In the spread of the gospel, we see how everything is possible for God. We also see how nothing is possible with man, unless God blesses it. This holds true for all areas of life. Technological breakthroughs often bring progress to humanity, and we experience the benefits that God provides through this. These periods can also bring societal shifts that are not all positive. We see, for example, the mixed blessing of the Internet after its 30 years of existence. Times of change also bring upheaval and push against previously accepted ideas that have later been proved inaccurate. Consider the relatively recent hesitations over the correct use of Internet technology in our church. It wasn’t a quick and easy discussion to decide that we should have a church website. There was much caution and prayerful discussion.

 

Consider how God has allowed this technology to serve the work of His kingdom. There were many hundreds of repentances around the world during the global shutdown because of the Covid-19 pandemic. Travel stopped abruptly and gathering together became almost impossible. God had a plan to use that time and technology to bring the gospel to many people. English language WhatsApp sermons were sent weekly to various places in Africa and Asia and were forwarded on by those who received them. Many people heard and believed. Now they travel with us as brothers and sisters in faith. Spanish language services by Zoom gathered the believers in South America together, strengthening the bond of Christian love among them. These efforts have continued post-pandemic, and we experience how God continues to bless this work.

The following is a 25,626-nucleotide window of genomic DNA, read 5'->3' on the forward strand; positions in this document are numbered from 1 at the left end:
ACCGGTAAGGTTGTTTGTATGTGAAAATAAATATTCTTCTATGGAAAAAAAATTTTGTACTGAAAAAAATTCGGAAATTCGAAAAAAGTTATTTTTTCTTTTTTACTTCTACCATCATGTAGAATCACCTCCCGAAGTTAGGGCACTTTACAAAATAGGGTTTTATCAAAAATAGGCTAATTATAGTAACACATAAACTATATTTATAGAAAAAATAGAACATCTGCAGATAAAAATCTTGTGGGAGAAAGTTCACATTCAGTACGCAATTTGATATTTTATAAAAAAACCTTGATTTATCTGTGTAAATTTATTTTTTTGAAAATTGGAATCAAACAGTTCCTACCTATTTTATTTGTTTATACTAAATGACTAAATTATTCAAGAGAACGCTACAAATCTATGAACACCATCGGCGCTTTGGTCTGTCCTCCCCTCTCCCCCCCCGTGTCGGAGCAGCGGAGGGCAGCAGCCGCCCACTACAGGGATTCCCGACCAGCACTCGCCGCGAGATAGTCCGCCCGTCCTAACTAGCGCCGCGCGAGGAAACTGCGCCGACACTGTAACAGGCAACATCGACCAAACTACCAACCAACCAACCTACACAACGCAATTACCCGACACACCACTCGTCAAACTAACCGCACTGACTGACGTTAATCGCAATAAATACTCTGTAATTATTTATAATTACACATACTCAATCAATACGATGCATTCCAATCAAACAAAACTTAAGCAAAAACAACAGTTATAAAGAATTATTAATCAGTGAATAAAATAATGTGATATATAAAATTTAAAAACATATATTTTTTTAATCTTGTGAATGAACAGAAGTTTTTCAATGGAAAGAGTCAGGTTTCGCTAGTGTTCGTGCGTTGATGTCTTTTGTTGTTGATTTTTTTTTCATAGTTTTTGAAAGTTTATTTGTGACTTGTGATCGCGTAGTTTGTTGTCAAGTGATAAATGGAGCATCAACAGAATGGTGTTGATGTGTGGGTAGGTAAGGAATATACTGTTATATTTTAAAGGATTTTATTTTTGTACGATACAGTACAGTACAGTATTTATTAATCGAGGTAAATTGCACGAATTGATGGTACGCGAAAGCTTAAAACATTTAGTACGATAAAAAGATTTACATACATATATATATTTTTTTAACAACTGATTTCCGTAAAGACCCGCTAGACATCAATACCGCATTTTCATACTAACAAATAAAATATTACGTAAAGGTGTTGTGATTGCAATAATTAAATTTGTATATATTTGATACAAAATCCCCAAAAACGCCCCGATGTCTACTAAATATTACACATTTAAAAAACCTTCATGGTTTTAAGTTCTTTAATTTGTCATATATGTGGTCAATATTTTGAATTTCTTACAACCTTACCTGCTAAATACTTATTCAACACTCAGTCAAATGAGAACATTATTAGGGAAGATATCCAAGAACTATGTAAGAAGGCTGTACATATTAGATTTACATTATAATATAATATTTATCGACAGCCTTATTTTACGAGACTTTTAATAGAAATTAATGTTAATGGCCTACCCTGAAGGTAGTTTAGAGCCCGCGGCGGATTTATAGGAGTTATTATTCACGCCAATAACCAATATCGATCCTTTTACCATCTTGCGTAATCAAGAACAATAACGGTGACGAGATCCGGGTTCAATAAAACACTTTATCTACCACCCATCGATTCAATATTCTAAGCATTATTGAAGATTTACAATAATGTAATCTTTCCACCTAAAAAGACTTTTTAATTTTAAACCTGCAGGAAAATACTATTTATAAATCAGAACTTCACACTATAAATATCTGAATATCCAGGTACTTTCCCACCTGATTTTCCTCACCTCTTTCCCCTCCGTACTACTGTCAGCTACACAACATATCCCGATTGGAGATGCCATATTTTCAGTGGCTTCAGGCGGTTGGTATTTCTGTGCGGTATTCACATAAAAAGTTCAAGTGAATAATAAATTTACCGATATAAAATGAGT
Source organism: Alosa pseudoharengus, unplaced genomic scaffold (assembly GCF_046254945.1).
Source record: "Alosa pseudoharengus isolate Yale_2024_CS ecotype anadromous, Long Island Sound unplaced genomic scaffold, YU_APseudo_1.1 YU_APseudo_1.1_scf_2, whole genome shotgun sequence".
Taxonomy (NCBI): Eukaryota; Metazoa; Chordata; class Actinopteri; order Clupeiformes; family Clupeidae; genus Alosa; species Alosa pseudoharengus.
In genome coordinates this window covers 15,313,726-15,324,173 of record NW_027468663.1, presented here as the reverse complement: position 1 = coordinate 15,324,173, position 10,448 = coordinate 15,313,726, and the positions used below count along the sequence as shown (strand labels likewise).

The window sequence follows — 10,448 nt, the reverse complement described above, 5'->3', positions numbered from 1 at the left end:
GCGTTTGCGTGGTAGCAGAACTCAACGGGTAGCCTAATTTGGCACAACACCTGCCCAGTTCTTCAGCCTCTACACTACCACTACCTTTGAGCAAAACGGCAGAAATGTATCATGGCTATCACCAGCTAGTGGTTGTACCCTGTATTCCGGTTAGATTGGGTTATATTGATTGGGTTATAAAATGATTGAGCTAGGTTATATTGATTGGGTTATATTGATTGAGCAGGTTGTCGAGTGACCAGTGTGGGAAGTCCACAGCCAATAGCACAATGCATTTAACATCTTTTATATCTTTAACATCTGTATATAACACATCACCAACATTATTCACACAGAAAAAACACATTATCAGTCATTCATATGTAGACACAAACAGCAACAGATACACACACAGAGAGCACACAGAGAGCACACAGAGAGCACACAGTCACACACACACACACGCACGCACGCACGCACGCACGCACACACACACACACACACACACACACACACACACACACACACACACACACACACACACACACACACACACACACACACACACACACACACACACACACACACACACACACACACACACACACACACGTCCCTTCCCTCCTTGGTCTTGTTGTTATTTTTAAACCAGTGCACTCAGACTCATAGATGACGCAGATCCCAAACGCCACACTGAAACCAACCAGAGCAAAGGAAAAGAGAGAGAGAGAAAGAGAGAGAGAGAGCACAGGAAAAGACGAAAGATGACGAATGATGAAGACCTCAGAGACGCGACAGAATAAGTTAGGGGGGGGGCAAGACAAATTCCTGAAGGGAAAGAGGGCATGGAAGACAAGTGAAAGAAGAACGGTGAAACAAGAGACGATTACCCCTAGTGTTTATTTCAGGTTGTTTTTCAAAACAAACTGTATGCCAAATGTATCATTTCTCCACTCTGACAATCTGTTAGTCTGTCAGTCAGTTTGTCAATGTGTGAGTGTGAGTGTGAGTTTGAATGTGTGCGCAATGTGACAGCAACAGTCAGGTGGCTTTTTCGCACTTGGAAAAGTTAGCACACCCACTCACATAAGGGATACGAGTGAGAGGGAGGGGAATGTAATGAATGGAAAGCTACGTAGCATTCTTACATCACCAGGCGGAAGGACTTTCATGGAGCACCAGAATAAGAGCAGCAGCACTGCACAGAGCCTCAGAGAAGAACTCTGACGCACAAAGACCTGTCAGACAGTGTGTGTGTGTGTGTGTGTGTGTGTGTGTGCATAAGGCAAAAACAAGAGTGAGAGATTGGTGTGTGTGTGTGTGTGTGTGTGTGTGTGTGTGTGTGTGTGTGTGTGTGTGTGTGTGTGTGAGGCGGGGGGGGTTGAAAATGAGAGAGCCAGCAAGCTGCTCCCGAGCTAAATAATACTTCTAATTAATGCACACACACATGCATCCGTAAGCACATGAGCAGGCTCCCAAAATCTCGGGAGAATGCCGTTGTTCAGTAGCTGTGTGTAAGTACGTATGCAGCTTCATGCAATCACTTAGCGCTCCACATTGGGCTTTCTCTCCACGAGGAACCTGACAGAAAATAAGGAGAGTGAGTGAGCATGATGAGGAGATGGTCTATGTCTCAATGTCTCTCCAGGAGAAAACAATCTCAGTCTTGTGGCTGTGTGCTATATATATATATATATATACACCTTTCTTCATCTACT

I remember listening to a sermon from the 1970s where the minister spoke about how impressive it was, because of the advances in modern communication, to be connected via telephone to the other side of the world in only a few minutes. He then went on to remind how this is very insignificant when we consider how God’s word assures us that the sighs of His children are instantly heard in His ears. I remembered the above-mentioned sermon as I was standing on a roadside in 2019 above the city of Badou, Togo sending video clips to my co-workers in Canada and answering their questions in real-time about what I was experiencing on my trip. There are really no bounds on our Heavenly Father’s possibilities!

 

Technological innovation, scientific discovery, and encounters with new cultures can often raise difficult and challenging questions. These don’t have to trouble a believer so deeply that they are rejected as workings of the devil. God’s Word and experience show us that God’s Spirit helps and guides His congregation to a correct understanding, one in harmony with His Word.